Try to find out the communication style adopted in the school. How do the staff interact with one another? With the parents? With the students? What are the languages officially spoken in the school? Do you prefer that students use English (or any other language) for the most part of their school life? How do older students (if there are any) interact with one another? Do they show respect, politeness and humility, or do they normally joke around, become rowdy and mock others? Younger students also emulate older students.
- Teacher-Student Ratio
It can be a concern for many parents that there are so many students in a classroom with only one teacher. After all, taking care of one child is already a handful how much more taking care of 20 or 40 different kids all in one go! The lower the student-teacher ratio, the less likely that the teacher can pay much attention to the student’s needs. A ratio of 1 teacher (with 1 assistant) for every 15 students is preferred and adhered to by many private preschools.
- Staff Qualification
The educational background and work experiences of the teachers are paramount to identifying their qualification as second parents to the young children under their care. Beyond their academic achievements, the best preschool teachers are those who are also bound by impressive ethical and moral convictions with which you as a parent approve. If getting to know each of the faculty staff at this level is difficult, learn about the school’s vision and mission, and ask the school director or principal regarding the quality of the school staff.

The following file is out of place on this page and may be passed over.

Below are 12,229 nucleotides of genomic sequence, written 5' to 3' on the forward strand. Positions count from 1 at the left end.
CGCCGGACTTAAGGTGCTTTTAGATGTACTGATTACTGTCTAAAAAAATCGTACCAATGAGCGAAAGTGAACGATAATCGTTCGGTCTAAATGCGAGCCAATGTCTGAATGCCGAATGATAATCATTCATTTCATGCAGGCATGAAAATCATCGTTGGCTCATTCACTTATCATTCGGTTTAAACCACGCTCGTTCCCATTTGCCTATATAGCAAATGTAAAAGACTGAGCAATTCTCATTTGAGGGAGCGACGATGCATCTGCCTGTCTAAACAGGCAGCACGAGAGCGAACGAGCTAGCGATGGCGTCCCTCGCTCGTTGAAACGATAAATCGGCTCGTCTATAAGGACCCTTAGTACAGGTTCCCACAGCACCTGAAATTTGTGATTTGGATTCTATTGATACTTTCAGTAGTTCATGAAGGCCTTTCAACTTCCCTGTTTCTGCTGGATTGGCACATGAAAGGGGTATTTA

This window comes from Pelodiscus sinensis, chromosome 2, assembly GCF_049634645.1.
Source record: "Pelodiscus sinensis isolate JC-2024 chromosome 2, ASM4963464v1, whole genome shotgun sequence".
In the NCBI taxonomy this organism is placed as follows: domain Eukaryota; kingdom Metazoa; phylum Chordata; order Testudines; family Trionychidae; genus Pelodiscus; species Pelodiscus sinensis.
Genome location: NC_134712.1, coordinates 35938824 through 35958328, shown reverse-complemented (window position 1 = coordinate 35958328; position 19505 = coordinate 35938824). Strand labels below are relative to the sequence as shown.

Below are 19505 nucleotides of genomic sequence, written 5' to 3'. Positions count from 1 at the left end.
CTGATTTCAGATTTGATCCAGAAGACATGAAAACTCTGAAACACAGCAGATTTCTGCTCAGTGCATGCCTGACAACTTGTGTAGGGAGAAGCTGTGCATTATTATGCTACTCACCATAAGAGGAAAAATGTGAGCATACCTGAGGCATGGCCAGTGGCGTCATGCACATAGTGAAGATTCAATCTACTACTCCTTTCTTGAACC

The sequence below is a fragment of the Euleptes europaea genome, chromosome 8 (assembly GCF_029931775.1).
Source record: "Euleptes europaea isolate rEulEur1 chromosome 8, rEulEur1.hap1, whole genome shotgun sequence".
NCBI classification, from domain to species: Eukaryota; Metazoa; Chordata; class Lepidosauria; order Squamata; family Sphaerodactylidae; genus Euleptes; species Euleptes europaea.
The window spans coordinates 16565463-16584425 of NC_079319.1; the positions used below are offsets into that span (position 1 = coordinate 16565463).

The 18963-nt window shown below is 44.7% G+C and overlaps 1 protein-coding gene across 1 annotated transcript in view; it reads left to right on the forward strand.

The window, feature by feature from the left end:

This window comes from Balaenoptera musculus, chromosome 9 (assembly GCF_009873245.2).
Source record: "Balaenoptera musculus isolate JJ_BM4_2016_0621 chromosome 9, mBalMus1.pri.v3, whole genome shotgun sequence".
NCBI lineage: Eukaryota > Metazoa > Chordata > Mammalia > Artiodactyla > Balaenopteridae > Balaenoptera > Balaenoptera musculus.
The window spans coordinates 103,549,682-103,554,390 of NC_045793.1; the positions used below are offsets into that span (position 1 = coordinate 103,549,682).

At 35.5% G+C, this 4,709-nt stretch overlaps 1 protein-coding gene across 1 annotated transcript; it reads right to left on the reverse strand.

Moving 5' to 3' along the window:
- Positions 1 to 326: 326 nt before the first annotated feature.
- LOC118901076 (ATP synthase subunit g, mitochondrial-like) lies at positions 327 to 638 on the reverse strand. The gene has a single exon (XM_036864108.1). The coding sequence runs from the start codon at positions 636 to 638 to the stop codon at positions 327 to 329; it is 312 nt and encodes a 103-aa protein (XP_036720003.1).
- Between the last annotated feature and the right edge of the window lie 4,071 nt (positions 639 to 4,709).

- Discipline Policy
Bullying in schools is now an increasing concern for parents. Children as young as preschool age can become victims to bullying without proper guidance and discipline. Again, ask the school director regarding their discipline policy and their stand on bullying. Do they admit dropouts and fresh students from other schools without proper screening? Some students are blacklisted from their former schools because of bad behavior. It can be agitating to learn that misbehaving dropouts are now in your child’s school.
Different preschools have different curriculum and structure. Some are more on the total development of the student while others are focused on academics. Learn about the daily structure and set of activities that the school is offering to students. That will give you a hint on what type of curriculum or structure the school has.
Of course, it should also be within the budget of the family as schools have varying tuition fees and other charges. Check the payment schemes whether you can pay a minimum enrollment fee and pay monthly for the balance, or you must pay a large amount upon enrollment. Ask if the school collects surprise fees throughout the semester or school year or if the total enrollment sum already covers everything. Sometimes, enrollment fees are relatively cheaper, but then you may have to pay for other school activities like field trips, Christmas parties, etc. which could escalate the entire preschool spending to enormous amounts.
More importantly, make sure that you choose the school that you personally think is the best for your child and for your family. Whenever you can, visit the school on a regular school day, and try to get the “feel” of attending classes there. Let your parental instincts take charge.